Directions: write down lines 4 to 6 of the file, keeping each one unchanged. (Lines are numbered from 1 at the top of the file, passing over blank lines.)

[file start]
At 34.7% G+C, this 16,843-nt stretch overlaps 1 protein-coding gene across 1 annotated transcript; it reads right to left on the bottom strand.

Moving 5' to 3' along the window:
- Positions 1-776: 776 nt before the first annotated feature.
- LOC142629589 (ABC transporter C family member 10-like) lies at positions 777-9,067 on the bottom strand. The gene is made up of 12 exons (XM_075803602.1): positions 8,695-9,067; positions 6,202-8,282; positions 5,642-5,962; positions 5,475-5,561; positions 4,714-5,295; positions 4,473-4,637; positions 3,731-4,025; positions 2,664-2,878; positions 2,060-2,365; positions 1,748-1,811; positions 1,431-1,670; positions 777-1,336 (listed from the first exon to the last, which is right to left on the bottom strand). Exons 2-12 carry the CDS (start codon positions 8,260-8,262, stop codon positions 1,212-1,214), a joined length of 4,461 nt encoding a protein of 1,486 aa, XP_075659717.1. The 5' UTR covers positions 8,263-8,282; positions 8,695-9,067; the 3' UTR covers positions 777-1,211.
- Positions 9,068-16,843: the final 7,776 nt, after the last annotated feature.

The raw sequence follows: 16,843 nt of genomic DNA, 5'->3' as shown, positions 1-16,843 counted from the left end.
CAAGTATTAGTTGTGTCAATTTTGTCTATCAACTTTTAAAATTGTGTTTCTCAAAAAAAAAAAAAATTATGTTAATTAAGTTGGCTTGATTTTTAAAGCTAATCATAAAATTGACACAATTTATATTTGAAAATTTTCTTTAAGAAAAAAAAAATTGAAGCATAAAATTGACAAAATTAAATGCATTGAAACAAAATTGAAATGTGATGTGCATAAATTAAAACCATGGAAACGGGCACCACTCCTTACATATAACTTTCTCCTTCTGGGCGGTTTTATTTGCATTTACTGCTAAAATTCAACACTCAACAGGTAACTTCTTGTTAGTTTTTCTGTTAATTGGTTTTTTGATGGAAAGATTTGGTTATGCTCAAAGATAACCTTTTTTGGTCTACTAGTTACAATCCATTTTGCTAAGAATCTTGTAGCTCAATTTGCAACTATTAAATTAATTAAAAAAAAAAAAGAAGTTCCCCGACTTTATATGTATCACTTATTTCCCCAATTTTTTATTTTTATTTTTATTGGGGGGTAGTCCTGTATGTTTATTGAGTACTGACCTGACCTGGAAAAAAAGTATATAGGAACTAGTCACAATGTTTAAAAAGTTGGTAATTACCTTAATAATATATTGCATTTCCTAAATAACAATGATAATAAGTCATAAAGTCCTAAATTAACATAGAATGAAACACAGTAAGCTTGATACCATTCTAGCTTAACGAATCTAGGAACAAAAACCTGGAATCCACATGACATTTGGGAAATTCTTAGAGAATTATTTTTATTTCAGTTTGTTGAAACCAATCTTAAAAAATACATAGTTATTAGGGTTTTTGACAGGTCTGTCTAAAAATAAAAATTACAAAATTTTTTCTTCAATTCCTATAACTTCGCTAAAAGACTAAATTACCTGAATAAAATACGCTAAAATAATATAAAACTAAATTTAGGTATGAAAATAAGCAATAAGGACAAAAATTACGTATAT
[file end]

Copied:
- LOC142629589 (ABC transporter C family member 10-like) lies at positions 777-9,067 on the bottom strand. The gene is made up of 12 exons (XM_075803602.1): positions 8,695-9,067; positions 6,202-8,282; positions 5,642-5,962; positions 5,475-5,561; positions 4,714-5,295; positions 4,473-4,637; positions 3,731-4,025; positions 2,664-2,878; positions 2,060-2,365; positions 1,748-1,811; positions 1,431-1,670; positions 777-1,336 (listed from the first exon to the last, which is right to left on the bottom strand). Exons 2-12 carry the CDS (start codon positions 8,260-8,262, stop codon positions 1,212-1,214), a joined length of 4,461 nt encoding a protein of 1,486 aa, XP_075659717.1. The 5' UTR covers positions 8,263-8,282; positions 8,695-9,067; the 3' UTR covers positions 777-1,211.
- Positions 9,068-16,843: the final 7,776 nt, after the last annotated feature.

The raw sequence follows: 16,843 nt of genomic DNA, 5'->3' as shown, positions 1-16,843 counted from the left end.